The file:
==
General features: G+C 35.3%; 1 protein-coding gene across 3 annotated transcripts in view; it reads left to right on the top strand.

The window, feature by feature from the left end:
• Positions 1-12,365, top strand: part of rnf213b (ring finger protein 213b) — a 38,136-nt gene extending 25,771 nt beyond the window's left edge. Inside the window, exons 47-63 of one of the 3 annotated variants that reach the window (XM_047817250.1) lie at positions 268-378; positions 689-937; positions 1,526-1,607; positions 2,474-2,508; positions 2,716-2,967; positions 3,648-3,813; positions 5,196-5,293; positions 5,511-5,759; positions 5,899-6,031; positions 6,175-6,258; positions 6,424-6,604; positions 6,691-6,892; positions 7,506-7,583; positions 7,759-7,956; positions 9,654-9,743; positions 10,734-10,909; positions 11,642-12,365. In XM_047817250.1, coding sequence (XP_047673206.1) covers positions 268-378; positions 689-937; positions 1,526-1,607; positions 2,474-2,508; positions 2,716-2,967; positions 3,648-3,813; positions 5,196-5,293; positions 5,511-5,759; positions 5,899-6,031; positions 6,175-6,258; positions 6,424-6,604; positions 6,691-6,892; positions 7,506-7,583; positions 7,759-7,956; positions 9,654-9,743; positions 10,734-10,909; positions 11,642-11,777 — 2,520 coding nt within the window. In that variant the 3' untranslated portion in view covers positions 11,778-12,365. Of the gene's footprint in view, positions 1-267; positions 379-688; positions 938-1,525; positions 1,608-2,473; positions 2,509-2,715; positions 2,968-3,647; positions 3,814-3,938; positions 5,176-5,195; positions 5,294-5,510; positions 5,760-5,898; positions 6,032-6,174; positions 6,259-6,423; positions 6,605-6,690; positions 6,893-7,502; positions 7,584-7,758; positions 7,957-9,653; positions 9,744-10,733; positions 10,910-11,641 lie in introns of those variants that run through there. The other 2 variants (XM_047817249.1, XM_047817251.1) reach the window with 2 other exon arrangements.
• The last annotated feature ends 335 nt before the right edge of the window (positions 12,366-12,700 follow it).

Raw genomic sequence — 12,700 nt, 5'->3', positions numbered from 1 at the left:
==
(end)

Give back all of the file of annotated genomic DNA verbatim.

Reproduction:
General features: G+C 35.3%; 1 protein-coding gene across 3 annotated transcripts in view; it reads left to right on the top strand.

The window, feature by feature from the left end:
• Positions 1-12,365, top strand: part of rnf213b (ring finger protein 213b) — a 38,136-nt gene extending 25,771 nt beyond the window's left edge. Inside the window, exons 47-63 of one of the 3 annotated variants that reach the window (XM_047817250.1) lie at positions 268-378; positions 689-937; positions 1,526-1,607; positions 2,474-2,508; positions 2,716-2,967; positions 3,648-3,813; positions 5,196-5,293; positions 5,511-5,759; positions 5,899-6,031; positions 6,175-6,258; positions 6,424-6,604; positions 6,691-6,892; positions 7,506-7,583; positions 7,759-7,956; positions 9,654-9,743; positions 10,734-10,909; positions 11,642-12,365. In XM_047817250.1, coding sequence (XP_047673206.1) covers positions 268-378; positions 689-937; positions 1,526-1,607; positions 2,474-2,508; positions 2,716-2,967; positions 3,648-3,813; positions 5,196-5,293; positions 5,511-5,759; positions 5,899-6,031; positions 6,175-6,258; positions 6,424-6,604; positions 6,691-6,892; positions 7,506-7,583; positions 7,759-7,956; positions 9,654-9,743; positions 10,734-10,909; positions 11,642-11,777 — 2,520 coding nt within the window. In that variant the 3' untranslated portion in view covers positions 11,778-12,365. Of the gene's footprint in view, positions 1-267; positions 379-688; positions 938-1,525; positions 1,608-2,473; positions 2,509-2,715; positions 2,968-3,647; positions 3,814-3,938; positions 5,176-5,195; positions 5,294-5,510; positions 5,760-5,898; positions 6,032-6,174; positions 6,259-6,423; positions 6,605-6,690; positions 6,893-7,502; positions 7,584-7,758; positions 7,957-9,653; positions 9,744-10,733; positions 10,910-11,641 lie in introns of those variants that run through there. The other 2 variants (XM_047817249.1, XM_047817251.1) reach the window with 2 other exon arrangements.
• The last annotated feature ends 335 nt before the right edge of the window (positions 12,366-12,700 follow it).

Raw genomic sequence — 12,700 nt, 5'->3', positions numbered from 1 at the left: